The Affordable Care Act (ACA or "ObamaCare") is a sweeping reform that touches many different areas of the law. One particular area that it impacts is the income tax structure. The law makes many small changes, such as increasing the threshold for deducting a medical expense to 10 percent of a person's adjusted gross income, or adding a new 0.9 percent tax to wages above $200,000.
But, one particular change can have a large effect on income from real estate sales and trusts. The ACA adds a new 3.8 percent tax on a person's net investment income. But, this new tax only applies to certain people, and often, but not always, those in higher tax brackets.
The Effect on Real Estate Sales
The 3.8 percent tax applies to some sales of real estate, but not to all sales. First, the tax only applies to people making more than $200,000 a year or $250,000 for married couples filing jointly. Even for those people, not all sales qualify. This is because the first $250,000 of profit on the sale of the home does not count as income if the home is the person's primary residence.
And, that number goes up to $500,000 for married couples. A primary residence is a home that has acted as the sellers “main home” for two of the last five years. By way of example, suppose a married couple making over $250,000 a year sold their primary residence for a net profit of $650,000. They would only pay the 3.8 percent tax on the $150,000 in profits that exceed the $500,000 cap.
The Effect on Trusts
Even though the tax only applies to individuals making more than $200,000, it can also affect trusts with more than approximately $12,000 in net investment income, regardless of the beneficiary's income. This means that the tax can affect people earning less than $200,000 if they have an interest in such a trust. In this instance, the 3.8 percent tax applies to all net investment income in excess of the $12,000 cap. However, the law contains many exemptions and exceptions. For instance, certain types of trusts that do not qualify as trusts for purposes of income tax also fall outside of this law.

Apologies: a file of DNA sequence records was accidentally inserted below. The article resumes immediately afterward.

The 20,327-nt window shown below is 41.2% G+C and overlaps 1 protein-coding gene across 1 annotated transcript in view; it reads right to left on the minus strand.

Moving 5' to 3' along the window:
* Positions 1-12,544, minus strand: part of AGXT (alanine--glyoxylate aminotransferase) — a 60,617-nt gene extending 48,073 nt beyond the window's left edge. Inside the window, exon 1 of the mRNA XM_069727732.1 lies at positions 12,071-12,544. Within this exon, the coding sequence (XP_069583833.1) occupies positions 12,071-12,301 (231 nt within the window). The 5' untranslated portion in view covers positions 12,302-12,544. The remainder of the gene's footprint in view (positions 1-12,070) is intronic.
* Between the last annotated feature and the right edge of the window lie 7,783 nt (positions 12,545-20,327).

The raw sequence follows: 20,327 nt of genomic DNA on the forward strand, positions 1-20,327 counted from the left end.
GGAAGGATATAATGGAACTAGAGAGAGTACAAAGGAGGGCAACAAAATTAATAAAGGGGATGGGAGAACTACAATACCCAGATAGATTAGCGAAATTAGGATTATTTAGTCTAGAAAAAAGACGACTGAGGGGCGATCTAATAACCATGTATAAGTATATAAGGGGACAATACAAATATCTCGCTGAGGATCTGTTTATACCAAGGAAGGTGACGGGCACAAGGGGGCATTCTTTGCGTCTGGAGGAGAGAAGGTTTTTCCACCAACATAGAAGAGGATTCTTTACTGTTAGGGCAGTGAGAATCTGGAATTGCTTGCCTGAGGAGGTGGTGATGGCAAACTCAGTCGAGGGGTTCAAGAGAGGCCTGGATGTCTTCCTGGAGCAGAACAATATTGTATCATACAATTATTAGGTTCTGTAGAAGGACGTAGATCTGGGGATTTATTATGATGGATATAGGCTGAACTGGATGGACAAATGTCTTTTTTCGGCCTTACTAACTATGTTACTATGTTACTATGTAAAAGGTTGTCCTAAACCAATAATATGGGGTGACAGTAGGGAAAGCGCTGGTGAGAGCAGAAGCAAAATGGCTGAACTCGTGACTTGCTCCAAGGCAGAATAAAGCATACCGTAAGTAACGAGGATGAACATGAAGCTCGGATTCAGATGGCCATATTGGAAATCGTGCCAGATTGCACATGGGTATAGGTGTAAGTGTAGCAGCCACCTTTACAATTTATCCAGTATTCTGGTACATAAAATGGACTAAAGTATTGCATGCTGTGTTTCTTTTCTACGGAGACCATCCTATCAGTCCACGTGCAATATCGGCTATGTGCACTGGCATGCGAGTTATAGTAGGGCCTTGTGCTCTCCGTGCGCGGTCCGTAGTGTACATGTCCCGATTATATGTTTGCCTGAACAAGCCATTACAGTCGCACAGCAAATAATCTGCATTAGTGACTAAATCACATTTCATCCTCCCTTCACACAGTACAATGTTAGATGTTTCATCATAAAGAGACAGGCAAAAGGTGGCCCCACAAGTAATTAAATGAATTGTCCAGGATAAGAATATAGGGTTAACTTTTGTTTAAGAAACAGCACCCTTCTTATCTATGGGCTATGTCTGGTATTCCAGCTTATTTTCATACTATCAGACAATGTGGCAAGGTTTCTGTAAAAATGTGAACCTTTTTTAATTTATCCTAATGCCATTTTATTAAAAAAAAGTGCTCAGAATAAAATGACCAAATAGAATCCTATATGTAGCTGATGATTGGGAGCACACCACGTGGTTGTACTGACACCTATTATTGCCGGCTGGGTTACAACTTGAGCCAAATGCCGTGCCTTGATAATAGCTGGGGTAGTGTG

If you have questions about how the ACA affects your taxes or think you may be subject to the new net investment income tax, contact an Arlington Heights tax attorney today. Call 847-934-6000 to speak to a member of our team. We serve many Northwest Suburban areas including Rolling Meadows, Des Plaines, Crystal Lake, and other nearby communities.
About the Author: Attorney Jay Andrew is founding partner of Drost, Gilbert, Andrew & Apicella, LLC. He is a graduate of the University of Dayton School of Law and has been practicing in estate planning, probate, trust administration, real estate law, residential/commercial leasing, contracts, and civil litigation. Since 2005, Jay has been a Chair of the Mock Trial Committee for the Annual Northwest Suburban Bar Association High School Mock Trial Invitation which serves over 240 local Illinois students each year.